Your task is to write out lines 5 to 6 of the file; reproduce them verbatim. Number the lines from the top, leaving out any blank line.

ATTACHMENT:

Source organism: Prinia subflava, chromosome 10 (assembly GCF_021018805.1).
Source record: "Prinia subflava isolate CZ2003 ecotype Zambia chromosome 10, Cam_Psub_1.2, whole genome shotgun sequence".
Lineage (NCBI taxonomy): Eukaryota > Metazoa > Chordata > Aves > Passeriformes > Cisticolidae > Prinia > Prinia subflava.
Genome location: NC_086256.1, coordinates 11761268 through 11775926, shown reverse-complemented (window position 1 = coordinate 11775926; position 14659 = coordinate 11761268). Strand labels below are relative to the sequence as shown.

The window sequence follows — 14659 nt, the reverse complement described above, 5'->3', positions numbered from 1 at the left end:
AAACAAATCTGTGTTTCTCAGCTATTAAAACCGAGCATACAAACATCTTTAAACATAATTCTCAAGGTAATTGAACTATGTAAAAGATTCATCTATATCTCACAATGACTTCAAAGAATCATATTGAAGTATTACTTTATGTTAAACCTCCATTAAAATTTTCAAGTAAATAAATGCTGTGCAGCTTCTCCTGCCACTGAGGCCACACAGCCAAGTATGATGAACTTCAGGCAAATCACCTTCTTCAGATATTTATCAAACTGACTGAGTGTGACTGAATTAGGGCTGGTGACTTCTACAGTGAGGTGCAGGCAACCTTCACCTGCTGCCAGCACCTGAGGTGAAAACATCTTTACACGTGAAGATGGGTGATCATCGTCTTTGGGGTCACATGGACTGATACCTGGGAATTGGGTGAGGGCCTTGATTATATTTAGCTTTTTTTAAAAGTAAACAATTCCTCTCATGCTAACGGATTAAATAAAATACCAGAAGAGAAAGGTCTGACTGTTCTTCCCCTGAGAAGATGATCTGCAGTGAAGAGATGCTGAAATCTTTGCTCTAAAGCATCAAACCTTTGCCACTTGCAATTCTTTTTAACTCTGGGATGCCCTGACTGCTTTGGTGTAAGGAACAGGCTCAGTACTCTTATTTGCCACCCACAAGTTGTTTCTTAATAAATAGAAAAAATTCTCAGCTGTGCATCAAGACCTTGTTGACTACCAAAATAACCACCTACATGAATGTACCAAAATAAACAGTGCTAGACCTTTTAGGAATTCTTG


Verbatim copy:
The window sequence follows — 14659 nt, the reverse complement described above, 5'->3', positions numbered from 1 at the left end:
AAACAAATCTGTGTTTCTCAGCTATTAAAACCGAGCATACAAACATCTTTAAACATAATTCTCAAGGTAATTGAACTATGTAAAAGATTCATCTATATCTCACAATGACTTCAAAGAATCATATTGAAGTATTACTTTATGTTAAACCTCCATTAAAATTTTCAAGTAAATAAATGCTGTGCAGCTTCTCCTGCCACTGAGGCCACACAGCCAAGTATGATGAACTTCAGGCAAATCACCTTCTTCAGATATTTATCAAACTGACTGAGTGTGACTGAATTAGGGCTGGTGACTTCTACAGTGAGGTGCAGGCAACCTTCACCTGCTGCCAGCACCTGAGGTGAAAACATCTTTACACGTGAAGATGGGTGATCATCGTCTTTGGGGTCACATGGACTGATACCTGGGAATTGGGTGAGGGCCTTGATTATATTTAGCTTTTTTTAAAAGTAAACAATTCCTCTCATGCTAACGGATTAAATAAAATACCAGAAGAGAAAGGTCTGACTGTTCTTCCCCTGAGAAGATGATCTGCAGTGAAGAGATGCTGAAATCTTTGCTCTAAAGCATCAAACCTTTGCCACTTGCAATTCTTTTTAACTCTGGGATGCCCTGACTGCTTTGGTGTAAGGAACAGGCTCAGTACTCTTATTTGCCACCCACAAGTTGTTTCTTAATAAATAGAAAAAATTCTCAGCTGTGCATCAAGACCTTGTTGACTACCAAAATAACCACCTACATGAATGTACCAAAATAAACAGTGCTAGACCTTTTAGGAATTCTTG